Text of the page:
In a small subset of patients, patch test results will shift from negative to positive after joint replacement surgery, suggesting that in vivo metal exposure can cause sensitization. This presents a problem for surgeons because predicting who will or will not become metal sensitive during the first 18 months after surgery is not currently possible. Thus, unless a patient has a documented history of metal allergy to deeply seated (as opposed to cutaneous) implants, general preoperative metal sensitivity testing is probably not beneficial and should not be recommended.

Diagnosing metal hypersensitivity
Symptoms ascribed to metal hypersensitivity include the following: pain, swelling, cutaneous rash, patient dissatisfaction, and loss of function. As with any painful TKA, the clinician should perform a careful history and physical examination, including blood tests (erythrocyte sedimentation rate [ESR], C-reactive protein [CRP], complete blood count [CBC] and differential). An arthrocentesis to rule out the presence of an infection may also be ordered. Other causes of chronic pain after TKA—including midflexion instability, synovitis from wear debris, referred pain from a spinal or hip disorder, complex regional pain syndrome, or somatization disorder—should also be ruled out.

Only if laboratory tests and radiologic findings indicate no loosening, infection, or other tissue abnormalities should the surgeon consider metal hypersensitivity and order a patch test or an in vitro lymphocyte transformation test (LTT). A metal-related LTT is reimbursed by and typically costs between $250 and $500 (generally less than half the total cost of a patch test). Although the number of laboratories that perform metal-related LTT is limited, several laboratories follow similar standards (two or three different dose concentrations, 0.001–0.1 mM, for each implant metal tested).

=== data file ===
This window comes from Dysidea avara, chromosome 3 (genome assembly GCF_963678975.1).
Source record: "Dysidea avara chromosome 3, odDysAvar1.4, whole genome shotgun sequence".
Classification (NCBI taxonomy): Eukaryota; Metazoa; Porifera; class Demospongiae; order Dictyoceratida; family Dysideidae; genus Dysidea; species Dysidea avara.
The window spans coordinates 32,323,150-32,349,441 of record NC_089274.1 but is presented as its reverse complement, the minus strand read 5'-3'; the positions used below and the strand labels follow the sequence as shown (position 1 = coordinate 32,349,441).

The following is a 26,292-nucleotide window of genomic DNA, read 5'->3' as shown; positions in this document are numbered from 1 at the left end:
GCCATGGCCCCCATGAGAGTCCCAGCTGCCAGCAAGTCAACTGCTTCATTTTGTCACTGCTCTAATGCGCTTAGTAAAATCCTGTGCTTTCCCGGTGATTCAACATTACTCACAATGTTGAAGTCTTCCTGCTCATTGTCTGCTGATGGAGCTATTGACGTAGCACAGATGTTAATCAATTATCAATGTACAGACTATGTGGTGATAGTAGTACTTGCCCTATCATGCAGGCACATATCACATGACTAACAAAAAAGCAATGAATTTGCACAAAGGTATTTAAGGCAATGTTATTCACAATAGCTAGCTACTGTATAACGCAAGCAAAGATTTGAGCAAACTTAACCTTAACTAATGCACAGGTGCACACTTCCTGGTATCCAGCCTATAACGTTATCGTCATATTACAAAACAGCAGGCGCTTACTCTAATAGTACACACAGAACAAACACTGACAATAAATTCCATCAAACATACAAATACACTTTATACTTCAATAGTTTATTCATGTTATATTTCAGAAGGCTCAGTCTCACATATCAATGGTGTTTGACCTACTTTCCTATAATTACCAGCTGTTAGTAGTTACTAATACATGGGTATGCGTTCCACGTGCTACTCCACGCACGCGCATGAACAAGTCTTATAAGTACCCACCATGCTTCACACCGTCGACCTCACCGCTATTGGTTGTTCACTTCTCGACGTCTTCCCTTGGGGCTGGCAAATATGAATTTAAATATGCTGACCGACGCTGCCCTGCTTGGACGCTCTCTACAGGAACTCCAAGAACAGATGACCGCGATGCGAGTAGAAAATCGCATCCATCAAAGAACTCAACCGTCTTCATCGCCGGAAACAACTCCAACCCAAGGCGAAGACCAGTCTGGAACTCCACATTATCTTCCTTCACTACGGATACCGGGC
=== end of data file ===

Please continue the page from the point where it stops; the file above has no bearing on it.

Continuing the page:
Unfortunately, the clinical cause for pain and the results of the patch testing or LTT can’t be easily correlated. Some evidence indicates that LTT is useful in specific situations (eg, in symptomatic total hip arthroplasty patients with metal-on-metal bearings). However, no large-scale prospective evidence exists that implicates preexisting metal allergy as a cause of implant failure in people who received components containing metal(s) to which they are reactive. Conducting these studies is problematic, given the number of retrospective studies showing elevated levels of metal sensitivity in patient cohorts whose implants have failed or are failing.

Treatment considerations
So how can the orthopaedic surgeon respond to a primary TKA patient who claims sensitivity to a specific metal and wants to know what his or her options are? If patch testing or LTT find high reactivity, the surgeon should discuss options for avoiding the reaction-producing metal(s). For example, if the patient has high reactivity to a prominent implant metal such as Co or Cr, then using an implant with an alternative bearing surface of less environmentally prevalent metals may be an option.